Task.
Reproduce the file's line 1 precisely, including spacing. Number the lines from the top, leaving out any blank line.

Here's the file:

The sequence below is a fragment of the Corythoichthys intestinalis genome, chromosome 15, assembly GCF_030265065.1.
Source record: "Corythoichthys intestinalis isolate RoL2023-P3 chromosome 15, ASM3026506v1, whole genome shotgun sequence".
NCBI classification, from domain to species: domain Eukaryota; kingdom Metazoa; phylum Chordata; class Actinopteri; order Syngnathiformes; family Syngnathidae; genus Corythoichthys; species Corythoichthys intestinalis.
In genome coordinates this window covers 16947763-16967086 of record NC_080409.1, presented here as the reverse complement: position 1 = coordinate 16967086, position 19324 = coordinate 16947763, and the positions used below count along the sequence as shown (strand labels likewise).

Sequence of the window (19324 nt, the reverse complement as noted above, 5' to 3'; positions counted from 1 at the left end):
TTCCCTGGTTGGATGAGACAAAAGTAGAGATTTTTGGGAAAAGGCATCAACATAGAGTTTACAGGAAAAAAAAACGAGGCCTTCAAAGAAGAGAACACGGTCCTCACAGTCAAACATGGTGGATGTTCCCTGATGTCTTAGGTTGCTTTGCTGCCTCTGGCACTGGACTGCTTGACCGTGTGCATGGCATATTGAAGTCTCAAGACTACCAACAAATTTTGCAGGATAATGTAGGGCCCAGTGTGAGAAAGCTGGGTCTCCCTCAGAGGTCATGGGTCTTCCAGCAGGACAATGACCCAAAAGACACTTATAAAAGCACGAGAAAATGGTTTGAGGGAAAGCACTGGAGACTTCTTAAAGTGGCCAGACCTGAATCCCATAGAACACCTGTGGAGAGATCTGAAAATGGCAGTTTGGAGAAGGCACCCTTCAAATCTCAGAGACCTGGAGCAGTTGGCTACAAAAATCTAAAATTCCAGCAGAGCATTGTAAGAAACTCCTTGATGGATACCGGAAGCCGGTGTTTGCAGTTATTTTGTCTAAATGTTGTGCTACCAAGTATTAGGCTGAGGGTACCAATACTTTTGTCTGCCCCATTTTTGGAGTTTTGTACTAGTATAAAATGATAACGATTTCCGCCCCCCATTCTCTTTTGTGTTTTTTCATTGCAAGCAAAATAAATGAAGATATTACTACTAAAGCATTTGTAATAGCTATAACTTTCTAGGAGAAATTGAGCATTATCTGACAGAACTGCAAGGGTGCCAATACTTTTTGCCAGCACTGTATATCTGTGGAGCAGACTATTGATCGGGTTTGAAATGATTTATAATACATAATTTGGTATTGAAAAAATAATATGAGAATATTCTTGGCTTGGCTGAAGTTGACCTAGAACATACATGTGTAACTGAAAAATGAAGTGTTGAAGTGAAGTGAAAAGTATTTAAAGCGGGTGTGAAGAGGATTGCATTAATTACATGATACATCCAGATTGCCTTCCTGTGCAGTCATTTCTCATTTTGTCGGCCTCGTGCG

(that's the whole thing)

The sequence below is a fragment of the Corythoichthys intestinalis genome, chromosome 15, assembly GCF_030265065.1.